I’ve become a kind of veteran when it comes to celebrating the holidays away from my family.
Then again I’m not exactly the most loved family member, which could be why I am able to stay so far away for such long lengths of time. But that’s another story.
Over the years I have found ways to have the most memorable experiences with amazing people all over the world by sharing and celebrating with them. These are some of the ways, I’ve found, that you can survive the holidays while abroad.
Maybe I’m a bit cynical, but Halloween has always been my favorite holiday. there’s just something fantastic about dressing up and watching scary movies during the entire month of October. This is one holiday that isn’t widely celebrated outside the US and Canada, and can be a bit strange for citizens of other countries.
One year I was in Chile, and the way they celebrated was my host family cooked up strange foods (too look like zombie fingers and brains) and wore minimal costumes while drinking and eating with the entire family. This was by far, my favorite Halloween I’ve ever had. We laughed and talked until the sun came up. Since we didn’t have many trick-or-treaters, we ate most of candy on our own.
The past 2 years I’ve been in Korea and it’s REALLY not understood or celebrated here. My kindergarten last year had the foreign teachers put on a show of Hansel and Gretel while the students wore bunny ears and cute witch hats. I found that many of the foreign teachers wear their costumes to school for the kids and they love it.
This year at school since I have 25 classes a week and only see each class only once a week, I decided to wear a different costume everyday. I told you I love Halloween ;).
That didn’t go over well.
My school is a private all boys school and while the kids loved it, the other teachers in my office were shocked and confused. It became such a big deal (mind you the first day I was a vampire wearing only black clothes and smeared lipstick) that I eventually wiped off my makeup. I was told that I looked too “grotesque”and that the principal doesn’t understand Halloween. The 2nd day I almost didn’t do anything, but decided “fuck them, the kids love it and the principal can say it to my face” and I wore a cheetah shirt and drew some whiskers on my face. The principal loved it and gave me many thumbs up. Although other teachers still gasped in horror and disapproved so I stopped that.
Side note: They somehow snapped a picture of me teaching like that and PUT IT IN THE DAMN SCHOOL BROCHURE… WTF. And to make it worst I look super serious as if I always dress that way for school.
And my tip for enjoying this awesome holiday is…
Don’t be discouraged if it seems like you’re the only one that wants to celebrate. If you’re a teacher and you want to dress up, your students will love you for it. You can also find other expats who will dress up with you and go to the night clubs. Or if you’re not the party type, then have a scary movie marathon at your place with friends.
Thanksgiving is literally just an excuse to eat and be around people you care about. This is something that you can do almost anywhere. Sure you can’t replace your family, but you can find good friends that will be willing to help you celebrate and feel loved.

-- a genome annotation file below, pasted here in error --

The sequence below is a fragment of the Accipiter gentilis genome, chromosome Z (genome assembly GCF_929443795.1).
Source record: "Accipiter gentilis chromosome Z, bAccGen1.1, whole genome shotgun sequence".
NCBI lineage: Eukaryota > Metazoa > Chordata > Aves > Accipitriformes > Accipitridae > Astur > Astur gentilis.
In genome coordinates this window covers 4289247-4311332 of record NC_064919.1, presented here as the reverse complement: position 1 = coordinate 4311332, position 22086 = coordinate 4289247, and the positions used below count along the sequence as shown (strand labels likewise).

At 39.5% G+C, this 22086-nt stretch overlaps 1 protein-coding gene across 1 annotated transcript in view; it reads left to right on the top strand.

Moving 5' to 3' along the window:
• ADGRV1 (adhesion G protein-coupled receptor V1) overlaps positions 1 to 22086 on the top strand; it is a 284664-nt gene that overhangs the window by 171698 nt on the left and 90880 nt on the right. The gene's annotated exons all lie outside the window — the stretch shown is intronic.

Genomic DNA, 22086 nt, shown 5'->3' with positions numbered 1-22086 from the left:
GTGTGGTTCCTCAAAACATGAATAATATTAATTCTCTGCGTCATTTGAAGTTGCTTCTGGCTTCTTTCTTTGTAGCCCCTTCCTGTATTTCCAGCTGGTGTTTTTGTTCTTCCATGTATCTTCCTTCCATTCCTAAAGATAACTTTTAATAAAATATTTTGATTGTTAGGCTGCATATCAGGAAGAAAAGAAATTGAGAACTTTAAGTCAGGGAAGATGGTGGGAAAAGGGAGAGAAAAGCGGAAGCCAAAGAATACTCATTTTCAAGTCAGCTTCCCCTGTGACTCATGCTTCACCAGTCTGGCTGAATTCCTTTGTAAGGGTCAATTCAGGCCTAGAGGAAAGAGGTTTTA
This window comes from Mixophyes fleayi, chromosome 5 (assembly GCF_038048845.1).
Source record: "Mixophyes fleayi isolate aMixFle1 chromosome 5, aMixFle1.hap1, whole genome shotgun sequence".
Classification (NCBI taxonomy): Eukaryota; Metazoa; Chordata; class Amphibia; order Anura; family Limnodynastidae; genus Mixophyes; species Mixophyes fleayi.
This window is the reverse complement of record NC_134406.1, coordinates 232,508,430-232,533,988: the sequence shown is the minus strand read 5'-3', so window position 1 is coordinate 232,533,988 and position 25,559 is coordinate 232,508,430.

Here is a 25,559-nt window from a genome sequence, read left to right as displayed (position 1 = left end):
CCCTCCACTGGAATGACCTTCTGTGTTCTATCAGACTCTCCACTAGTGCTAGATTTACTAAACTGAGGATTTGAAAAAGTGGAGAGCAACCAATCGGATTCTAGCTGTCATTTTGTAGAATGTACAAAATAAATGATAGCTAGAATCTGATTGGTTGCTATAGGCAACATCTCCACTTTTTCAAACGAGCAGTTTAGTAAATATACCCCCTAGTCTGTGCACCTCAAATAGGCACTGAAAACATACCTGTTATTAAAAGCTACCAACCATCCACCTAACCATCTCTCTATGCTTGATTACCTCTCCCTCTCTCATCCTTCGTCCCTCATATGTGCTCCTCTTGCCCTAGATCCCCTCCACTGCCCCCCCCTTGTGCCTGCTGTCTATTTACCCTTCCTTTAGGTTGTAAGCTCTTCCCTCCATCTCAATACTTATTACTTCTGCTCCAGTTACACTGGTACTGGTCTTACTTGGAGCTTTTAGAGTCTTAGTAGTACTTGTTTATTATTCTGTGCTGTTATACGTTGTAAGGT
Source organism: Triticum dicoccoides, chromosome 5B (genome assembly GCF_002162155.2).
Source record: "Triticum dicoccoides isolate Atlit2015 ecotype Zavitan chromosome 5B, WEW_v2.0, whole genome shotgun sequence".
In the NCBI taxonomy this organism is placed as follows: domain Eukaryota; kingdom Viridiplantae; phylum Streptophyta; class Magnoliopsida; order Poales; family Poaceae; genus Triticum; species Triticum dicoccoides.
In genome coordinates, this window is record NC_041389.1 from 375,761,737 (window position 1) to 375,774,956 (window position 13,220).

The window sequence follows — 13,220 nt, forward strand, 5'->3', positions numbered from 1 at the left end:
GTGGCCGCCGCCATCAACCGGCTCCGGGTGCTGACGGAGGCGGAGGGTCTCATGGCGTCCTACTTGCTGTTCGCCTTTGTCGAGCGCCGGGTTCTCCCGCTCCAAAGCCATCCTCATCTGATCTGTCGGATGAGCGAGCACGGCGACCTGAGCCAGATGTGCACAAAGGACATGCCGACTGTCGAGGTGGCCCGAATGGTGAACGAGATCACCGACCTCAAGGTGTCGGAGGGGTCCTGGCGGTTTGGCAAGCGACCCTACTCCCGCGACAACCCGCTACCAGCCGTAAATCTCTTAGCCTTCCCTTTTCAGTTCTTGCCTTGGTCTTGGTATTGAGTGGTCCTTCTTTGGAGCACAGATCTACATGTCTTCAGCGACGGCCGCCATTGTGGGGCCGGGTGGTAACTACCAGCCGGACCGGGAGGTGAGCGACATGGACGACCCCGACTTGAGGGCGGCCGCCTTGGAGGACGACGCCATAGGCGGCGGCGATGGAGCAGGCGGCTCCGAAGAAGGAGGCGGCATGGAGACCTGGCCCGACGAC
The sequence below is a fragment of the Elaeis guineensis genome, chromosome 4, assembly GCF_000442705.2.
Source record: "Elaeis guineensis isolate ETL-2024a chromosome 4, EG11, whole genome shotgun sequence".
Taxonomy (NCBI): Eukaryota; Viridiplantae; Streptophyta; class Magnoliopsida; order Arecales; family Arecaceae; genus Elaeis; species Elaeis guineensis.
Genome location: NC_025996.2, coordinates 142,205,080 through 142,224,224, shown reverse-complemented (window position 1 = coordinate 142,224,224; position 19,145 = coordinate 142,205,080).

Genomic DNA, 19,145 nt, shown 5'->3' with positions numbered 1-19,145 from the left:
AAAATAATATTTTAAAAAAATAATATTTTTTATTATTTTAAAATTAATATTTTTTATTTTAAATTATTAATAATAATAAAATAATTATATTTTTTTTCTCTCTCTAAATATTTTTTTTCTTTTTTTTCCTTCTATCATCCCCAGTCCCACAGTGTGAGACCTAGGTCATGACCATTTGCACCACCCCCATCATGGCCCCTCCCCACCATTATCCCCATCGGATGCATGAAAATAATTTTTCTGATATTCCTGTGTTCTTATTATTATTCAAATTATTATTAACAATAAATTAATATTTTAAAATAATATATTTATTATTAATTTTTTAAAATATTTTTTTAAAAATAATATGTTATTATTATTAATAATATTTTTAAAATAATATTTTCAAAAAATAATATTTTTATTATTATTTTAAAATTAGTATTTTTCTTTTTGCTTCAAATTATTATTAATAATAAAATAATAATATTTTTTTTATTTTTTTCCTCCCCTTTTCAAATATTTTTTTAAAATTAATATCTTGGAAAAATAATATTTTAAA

My tip for making Thanksgiving a little better while away from home is..
If you’re just traveling through a country, I suggest going to a restaurant with other travelers or cooking food at the Hostel/Airbnb/wherever you’re staying. If you’re an expat, ask your fellow expats if they are interested in doing a potluck.
Trust me, people are always willing to join a potluck if it means eating different foods than are served in your country of residence. For example, in Korea rice and spicy kimchis are everywhere and any chance I get to eat anything but that, I’m super happy… Not that I don’t enjoy it, but a break is nice.
The past two years I’ve been to pot lucks, and for the first time in 3 years I had turkey this year. I went to Busan this weekend to celebrate with my Italian friends and one of them works at an international school. Her chef used to be Putin’s personal chef before working at her school, and needless to say the turkey was absolutely amazing. It was expensive, but totally worth it. Turkey is definitely not something you can find everywhere and you don’t know how much you miss it until you haven’t had in eons.
I know some people will call me the Grinch, but Christmas isn’t one of my favorite holidays. The last 3 Christmases I have been living abroad, and I can say that I’ve finally found “The Spirit of Christmas”.
While living in Chile, my host family spent the holiday together under one roof. Though they didn’t have much money, they found ways to give the most heartfelt gifts. The kind that just shows how well they know each other. And even though I wasn’t related to them in anyway, they still treated me as one of the family. They even had gifts for me! That was something that was totally unexpected and it made my time with them all the more special.
That brings me to my next tip.
Try to spend the holiday with friends you’ve made. While they will never replace your family, they are the closest you’ll have this holiday! You’re also sure to make unique and lasting memories together.
The last couple of years I’ve been in Korea, so last year I tried to round up my fellow expats to drink and eat. We also did a secret Santa! You don’t have to give gifts of course, the most important thing is that you have a good time with your friends. If you’re out backpacking, then see what others are up to that evening and join them! Or you can go the unconventional route and try bungee jumping or sky diving, that’s sure to be an exciting Christmas!
I’m not sure what this years Christmas will hold, but I’m sure I’ll find a way to have a good time 🙂
And don’t forget!